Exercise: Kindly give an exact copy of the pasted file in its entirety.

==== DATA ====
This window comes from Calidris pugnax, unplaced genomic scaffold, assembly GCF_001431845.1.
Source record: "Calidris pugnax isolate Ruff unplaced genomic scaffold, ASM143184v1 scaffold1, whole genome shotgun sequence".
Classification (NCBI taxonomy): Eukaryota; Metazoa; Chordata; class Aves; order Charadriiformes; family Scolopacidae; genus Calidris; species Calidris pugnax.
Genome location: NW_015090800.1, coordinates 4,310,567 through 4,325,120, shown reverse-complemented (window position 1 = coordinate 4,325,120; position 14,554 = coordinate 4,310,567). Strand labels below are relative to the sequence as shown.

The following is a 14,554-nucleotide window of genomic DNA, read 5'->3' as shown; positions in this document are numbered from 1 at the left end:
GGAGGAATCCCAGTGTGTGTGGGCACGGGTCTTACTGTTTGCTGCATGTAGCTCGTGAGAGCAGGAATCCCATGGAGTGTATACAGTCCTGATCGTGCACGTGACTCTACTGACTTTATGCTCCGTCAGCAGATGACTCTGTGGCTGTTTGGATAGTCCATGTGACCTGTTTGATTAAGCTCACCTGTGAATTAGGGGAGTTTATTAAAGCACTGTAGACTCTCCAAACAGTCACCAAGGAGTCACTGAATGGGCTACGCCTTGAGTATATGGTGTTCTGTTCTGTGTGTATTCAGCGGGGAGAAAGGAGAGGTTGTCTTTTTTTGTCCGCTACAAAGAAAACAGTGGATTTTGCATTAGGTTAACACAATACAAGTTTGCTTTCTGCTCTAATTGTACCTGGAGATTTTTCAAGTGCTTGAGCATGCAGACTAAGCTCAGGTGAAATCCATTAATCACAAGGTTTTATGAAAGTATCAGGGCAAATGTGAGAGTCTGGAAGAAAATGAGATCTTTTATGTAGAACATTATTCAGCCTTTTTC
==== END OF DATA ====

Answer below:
This window comes from Calidris pugnax, unplaced genomic scaffold, assembly GCF_001431845.1.
Source record: "Calidris pugnax isolate Ruff unplaced genomic scaffold, ASM143184v1 scaffold1, whole genome shotgun sequence".
Classification (NCBI taxonomy): Eukaryota; Metazoa; Chordata; class Aves; order Charadriiformes; family Scolopacidae; genus Calidris; species Calidris pugnax.
Genome location: NW_015090800.1, coordinates 4,310,567 through 4,325,120, shown reverse-complemented (window position 1 = coordinate 4,325,120; position 14,554 = coordinate 4,310,567). Strand labels below are relative to the sequence as shown.

The following is a 14,554-nucleotide window of genomic DNA, read 5'->3' as shown; positions in this document are numbered from 1 at the left end:
GGAGGAATCCCAGTGTGTGTGGGCACGGGTCTTACTGTTTGCTGCATGTAGCTCGTGAGAGCAGGAATCCCATGGAGTGTATACAGTCCTGATCGTGCACGTGACTCTACTGACTTTATGCTCCGTCAGCAGATGACTCTGTGGCTGTTTGGATAGTCCATGTGACCTGTTTGATTAAGCTCACCTGTGAATTAGGGGAGTTTATTAAAGCACTGTAGACTCTCCAAACAGTCACCAAGGAGTCACTGAATGGGCTACGCCTTGAGTATATGGTGTTCTGTTCTGTGTGTATTCAGCGGGGAGAAAGGAGAGGTTGTCTTTTTTTGTCCGCTACAAAGAAAACAGTGGATTTTGCATTAGGTTAACACAATACAAGTTTGCTTTCTGCTCTAATTGTACCTGGAGATTTTTCAAGTGCTTGAGCATGCAGACTAAGCTCAGGTGAAATCCATTAATCACAAGGTTTTATGAAAGTATCAGGGCAAATGTGAGAGTCTGGAAGAAAATGAGATCTTTTATGTAGAACATTATTCAGCCTTTTTC